Sunday, April 21, 2013

Adventures in Photography: Kayaking the North River

My good friend Glenn Silvia recently invited me to kayak with him on the North River.   We put in at the Hanover Canoe Launch on the Indian Head River and paddled more than twelve miles to the spit in Scituate.   At the end of a fantastic journey, we took the kayak out at the Driftway Conservation Area on the Herring River.

Along the way we saw many different birds including a kestrel, a common goldeneye, great egrets, phoebes, yellow legs, osprey, red breasted mergansers, common mergansers, and numerous cormorants.   In addition to the birds, we also saw a small colony of harbor seals that were sunning themselves on docks near Damon’s Point.

We passed under a number of interesting bridges and paddled by many parks.   Traveling down the river offered many new and interesting perspectives.   In many cases we were able to see scenes that we had passed by many times before in our cars.   Being low on the river in some ways limited our view and in many ways enhanced it.   We were able to get close to the birds and habitats that we usually would only see through a telescope or binoculars.

For more than two hundred years, the North River was the home to many shipbuilders.   From the mid 1600’s to the 1900’s, the shipwrights along the North River built hundreds of sea worthy vessels.   They ranged in size from 20 tons to more than 450 tons.  One of the most famous vessels built on the North River was the Columbia, the first American ship to circumnavigate the globe!  Today the town of Norwell maintains many plaques that mark the sites of the former shipyards.

Photographing from a kayak offers many opportunities and many challenges.   The first challenge is to keep the camera equipment dry.   Using a watertight stuff sack, I was able to keep my camera and lenses reasonably dry.   After the trip, I made sure to clean all of my equipment with lens cleaner.  The North River is a tidal river and the salt water is especially corrosive.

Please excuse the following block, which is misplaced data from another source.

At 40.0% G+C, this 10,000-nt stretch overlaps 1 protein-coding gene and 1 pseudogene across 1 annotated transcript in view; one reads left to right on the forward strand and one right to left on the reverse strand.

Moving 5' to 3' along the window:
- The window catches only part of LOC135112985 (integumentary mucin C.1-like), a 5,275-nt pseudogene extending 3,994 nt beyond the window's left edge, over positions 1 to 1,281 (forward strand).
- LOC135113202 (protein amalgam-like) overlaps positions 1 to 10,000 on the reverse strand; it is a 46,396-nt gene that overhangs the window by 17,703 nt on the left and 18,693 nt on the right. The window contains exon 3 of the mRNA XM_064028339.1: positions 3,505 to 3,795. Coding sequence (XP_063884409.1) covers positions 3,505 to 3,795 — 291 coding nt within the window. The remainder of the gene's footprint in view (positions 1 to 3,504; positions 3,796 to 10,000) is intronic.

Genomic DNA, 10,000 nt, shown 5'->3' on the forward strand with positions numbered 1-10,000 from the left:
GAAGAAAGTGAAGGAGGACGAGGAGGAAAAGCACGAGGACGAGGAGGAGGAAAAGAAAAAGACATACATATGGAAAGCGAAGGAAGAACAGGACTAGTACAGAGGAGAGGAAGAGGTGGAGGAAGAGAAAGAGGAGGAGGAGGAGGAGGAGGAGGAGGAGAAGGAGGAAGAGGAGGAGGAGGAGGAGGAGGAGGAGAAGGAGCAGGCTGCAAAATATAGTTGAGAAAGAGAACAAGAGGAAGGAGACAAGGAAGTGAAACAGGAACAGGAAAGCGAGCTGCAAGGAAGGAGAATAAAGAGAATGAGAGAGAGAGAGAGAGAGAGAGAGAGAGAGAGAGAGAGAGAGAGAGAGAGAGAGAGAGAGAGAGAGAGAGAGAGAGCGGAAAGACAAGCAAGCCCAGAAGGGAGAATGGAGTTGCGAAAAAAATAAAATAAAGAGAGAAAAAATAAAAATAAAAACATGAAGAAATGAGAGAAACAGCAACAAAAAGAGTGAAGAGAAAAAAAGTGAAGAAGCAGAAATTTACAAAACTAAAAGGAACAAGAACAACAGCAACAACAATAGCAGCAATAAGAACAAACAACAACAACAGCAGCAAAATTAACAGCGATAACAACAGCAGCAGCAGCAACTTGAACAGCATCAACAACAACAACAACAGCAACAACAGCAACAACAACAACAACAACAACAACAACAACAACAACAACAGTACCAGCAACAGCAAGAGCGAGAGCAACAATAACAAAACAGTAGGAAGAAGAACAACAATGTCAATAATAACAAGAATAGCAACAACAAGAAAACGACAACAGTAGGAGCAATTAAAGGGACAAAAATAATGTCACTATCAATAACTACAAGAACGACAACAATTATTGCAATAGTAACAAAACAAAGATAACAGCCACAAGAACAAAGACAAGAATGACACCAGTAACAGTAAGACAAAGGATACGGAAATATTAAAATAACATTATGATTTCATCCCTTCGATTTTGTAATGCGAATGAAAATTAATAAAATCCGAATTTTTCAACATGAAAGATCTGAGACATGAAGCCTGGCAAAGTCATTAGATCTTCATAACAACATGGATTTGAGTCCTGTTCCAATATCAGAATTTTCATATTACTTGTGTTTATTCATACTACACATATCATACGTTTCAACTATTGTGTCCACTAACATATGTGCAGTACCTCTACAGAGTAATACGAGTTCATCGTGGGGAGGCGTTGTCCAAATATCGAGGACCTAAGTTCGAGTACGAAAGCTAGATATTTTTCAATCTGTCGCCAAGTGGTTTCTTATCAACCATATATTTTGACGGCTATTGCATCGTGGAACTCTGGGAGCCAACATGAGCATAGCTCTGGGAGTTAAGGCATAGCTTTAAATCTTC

The second challenge is keeping the camera steady enough to make sharp shots!  When possible, bring the kayak to a complete stop and hold it steady.   Using a high ISO makes a big difference.   ISO 400 in bright sunlight is a good starting point.   Try to achieve a shutter speed of 1/1000 of a second or faster to insure sharp images.

Kayaking and photographing the North River was a fantastic adventure.  It was a trip that I had hoped to take for nearly a decade.   Floating along the river was a great way to spend a warm day in April.  Visiting seals eye to eye is an experience I will never forget!

This month’s tip: Try new perspectives.   Photographing from especially low and high vantage points often makes for excellent photography.   In this adventure, I took advantage of traveling on the North River to get a unique vantage point.

Greg Lessard is a professional photographer.   You can join him at his next workshop “Photography on the Wing” at the North River Sanctuary of the Massachusetts Audubon Society.   To sign up, call 781 837 9400.



  1. Looks like it is a very exciting adventure trip that can be filled with wonderful memories. The photos look great which motivated me to go for the activity too. I'll do some research about it first. :)

  2. Hi Rachel,
    It was a fun trip! I found this page to be very useful
    Be sure to watch the tides. The North River can be dangerous if you catch it at the wrong time. The narrows at the bridges can be especially tricky as well as the area near the Spit. Have fun and be safe!

  3. Nice post! This is a very nice blog that I will definitively come back to more times this year! Thanks for informative post. tandem kayak


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